But exactly what that looks like is unclear, as is how the theological debate in the Convention will ultimately affect Southern Baptist churches. With baptisms trending downward, the questions of why and how and when we do evangelism, and what we say when we do it, have never felt more important.

As Alabama pastor Eric Hankins told the Illinois Baptist, “The controversy (over Reformed theology in the SBC) isn’t driven by pragmatic issues of working together. It’s driven by the growing realization that the two soteriological systems are incompatible.

“Should I want to share the gospel [along] with someone who thinks I have a deficient view of the nature of conversion? We’re going to have to articulate very specifically why we want to continue to work together when we believe very different things, or one side is going to have to make some adjustments in its doctrine.”

Judging from the proliferation of passionate theological arguments shared over the past decade, that’s unlikely.

Diagnosing the divides
“I am not a Calvinist,” Southern Baptist Convention President Steve Gaines wrote in an e-mail exchange earlier this year. Yet Gaines, pastor of a Tennessee megachurch, leads a denomination that most admit is increasingly Calvinistic in its leadership, if not in its pews.

“Without question, Calvinism is increasing in the SBC. How will that affect the SBC in the years to come? I don’t know,” Gaines said in the e-mail interview with Kyle Gulledge, editor of the blog SBC Today.

“I am not a Calvinist. I believe God loves everybody the same, Jesus died for everybody the same, and that anyone can be saved….If someone hears the gospel and is not saved, it is because they chose to reject Christ, not because God chose not elect them to salvation,” Gaines said.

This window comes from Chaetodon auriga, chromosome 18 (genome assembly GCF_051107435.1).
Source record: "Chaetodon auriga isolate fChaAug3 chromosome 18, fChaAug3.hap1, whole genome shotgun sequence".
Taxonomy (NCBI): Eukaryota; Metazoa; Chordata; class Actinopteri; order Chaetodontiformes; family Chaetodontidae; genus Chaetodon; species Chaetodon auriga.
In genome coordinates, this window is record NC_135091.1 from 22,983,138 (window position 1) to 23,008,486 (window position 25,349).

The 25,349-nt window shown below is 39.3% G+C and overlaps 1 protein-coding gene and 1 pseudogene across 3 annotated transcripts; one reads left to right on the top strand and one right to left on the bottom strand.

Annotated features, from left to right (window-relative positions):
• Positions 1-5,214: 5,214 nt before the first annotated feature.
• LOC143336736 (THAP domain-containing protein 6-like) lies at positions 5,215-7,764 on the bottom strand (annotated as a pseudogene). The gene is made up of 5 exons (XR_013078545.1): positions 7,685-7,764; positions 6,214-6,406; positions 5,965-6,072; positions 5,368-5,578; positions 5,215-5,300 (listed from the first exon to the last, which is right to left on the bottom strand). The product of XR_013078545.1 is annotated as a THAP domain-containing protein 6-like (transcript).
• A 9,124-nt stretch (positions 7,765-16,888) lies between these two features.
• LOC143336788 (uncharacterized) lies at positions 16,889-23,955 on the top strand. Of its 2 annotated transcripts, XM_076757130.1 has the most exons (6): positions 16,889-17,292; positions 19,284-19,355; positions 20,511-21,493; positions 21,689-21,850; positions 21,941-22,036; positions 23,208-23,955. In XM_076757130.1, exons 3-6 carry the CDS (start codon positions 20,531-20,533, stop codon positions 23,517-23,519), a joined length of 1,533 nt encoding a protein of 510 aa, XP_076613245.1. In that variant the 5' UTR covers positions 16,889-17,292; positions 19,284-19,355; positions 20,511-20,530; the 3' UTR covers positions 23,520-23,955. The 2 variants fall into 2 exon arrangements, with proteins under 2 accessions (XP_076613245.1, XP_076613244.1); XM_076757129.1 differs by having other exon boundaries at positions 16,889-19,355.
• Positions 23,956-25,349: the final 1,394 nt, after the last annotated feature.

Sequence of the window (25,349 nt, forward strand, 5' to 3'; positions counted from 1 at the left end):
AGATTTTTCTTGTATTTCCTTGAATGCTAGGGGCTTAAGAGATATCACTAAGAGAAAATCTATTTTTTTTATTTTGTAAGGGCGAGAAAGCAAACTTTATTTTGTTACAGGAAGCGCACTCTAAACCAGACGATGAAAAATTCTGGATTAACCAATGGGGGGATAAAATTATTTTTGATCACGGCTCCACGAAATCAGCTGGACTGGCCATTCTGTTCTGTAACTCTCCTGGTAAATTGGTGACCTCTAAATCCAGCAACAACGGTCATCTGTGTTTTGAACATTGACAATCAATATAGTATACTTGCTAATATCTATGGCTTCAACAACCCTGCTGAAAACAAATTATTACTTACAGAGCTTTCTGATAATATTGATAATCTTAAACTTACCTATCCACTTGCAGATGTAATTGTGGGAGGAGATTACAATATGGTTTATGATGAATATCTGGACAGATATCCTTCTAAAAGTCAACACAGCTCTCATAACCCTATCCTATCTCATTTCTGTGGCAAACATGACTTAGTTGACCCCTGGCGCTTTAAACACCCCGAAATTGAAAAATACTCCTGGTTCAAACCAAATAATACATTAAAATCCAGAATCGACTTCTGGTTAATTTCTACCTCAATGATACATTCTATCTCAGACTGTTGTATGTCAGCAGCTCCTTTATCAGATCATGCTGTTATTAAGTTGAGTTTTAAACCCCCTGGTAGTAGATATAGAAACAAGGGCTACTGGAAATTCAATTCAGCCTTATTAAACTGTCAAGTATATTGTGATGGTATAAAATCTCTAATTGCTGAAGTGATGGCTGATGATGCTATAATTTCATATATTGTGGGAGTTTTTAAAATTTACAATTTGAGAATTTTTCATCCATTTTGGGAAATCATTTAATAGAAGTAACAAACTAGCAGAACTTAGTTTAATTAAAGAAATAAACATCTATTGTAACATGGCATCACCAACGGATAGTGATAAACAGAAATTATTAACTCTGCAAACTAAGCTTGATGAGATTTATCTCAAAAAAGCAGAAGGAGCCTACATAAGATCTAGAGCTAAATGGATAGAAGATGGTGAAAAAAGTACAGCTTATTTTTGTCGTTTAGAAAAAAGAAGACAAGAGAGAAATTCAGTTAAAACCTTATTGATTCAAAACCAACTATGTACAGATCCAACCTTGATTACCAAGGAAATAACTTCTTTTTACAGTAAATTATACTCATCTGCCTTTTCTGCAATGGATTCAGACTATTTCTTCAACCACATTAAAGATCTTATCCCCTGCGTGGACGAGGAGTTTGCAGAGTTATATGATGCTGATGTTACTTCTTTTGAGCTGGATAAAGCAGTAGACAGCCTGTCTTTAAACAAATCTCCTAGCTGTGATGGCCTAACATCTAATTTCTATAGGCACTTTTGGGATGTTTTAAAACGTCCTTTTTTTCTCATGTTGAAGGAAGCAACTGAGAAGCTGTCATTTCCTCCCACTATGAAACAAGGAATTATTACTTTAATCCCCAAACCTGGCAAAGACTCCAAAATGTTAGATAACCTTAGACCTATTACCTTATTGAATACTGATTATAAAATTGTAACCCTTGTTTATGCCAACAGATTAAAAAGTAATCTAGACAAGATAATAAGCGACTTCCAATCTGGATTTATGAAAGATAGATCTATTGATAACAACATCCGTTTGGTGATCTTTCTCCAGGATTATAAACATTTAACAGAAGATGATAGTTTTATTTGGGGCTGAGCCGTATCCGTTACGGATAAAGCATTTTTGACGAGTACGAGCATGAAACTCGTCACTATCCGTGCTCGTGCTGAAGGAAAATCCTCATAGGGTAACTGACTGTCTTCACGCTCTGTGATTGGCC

“Many Calvinists would have a problem with what I just said. Yet, I am convinced that what I just said represents the prevailing theological beliefs of the majority of Southern Baptist laypeople.”

Gaines’ words are echoed in the principles that bond Connect316, a group of Southern Baptist pastors and leaders who organized in 2013 around what they called a “traditional” Southern Baptist understanding of salvation theology. At the recent Connect316 meeting in Phoenix, Hankins pointed to the influence of Calvinism in the SBC over the past 25 years, noting, “It’s clear that traditionalists, even though we are the theological majority in the SBC, are the minority in terms of leadership and influence in the convention.”

Much of that influence emanates from SBC seminaries, including arguably the most influential Southern Baptist Calvinist, R. Albert Mohler, Jr., president of Southern Seminary in Louisville, Ky. Many credit him with facilitating the rise of Calvinism in the denomination. And two of his former staff at Southern are now leading SBC seminaries as well, Danny Akin, president of Southeastern, and Midwestern President Jason Allen.

Together, three of the six SBC seminaries have schooled a generation of pastors in the Reformed perspective. The question is whether any of the remaining three will shift their theological slant when new leadership takes office.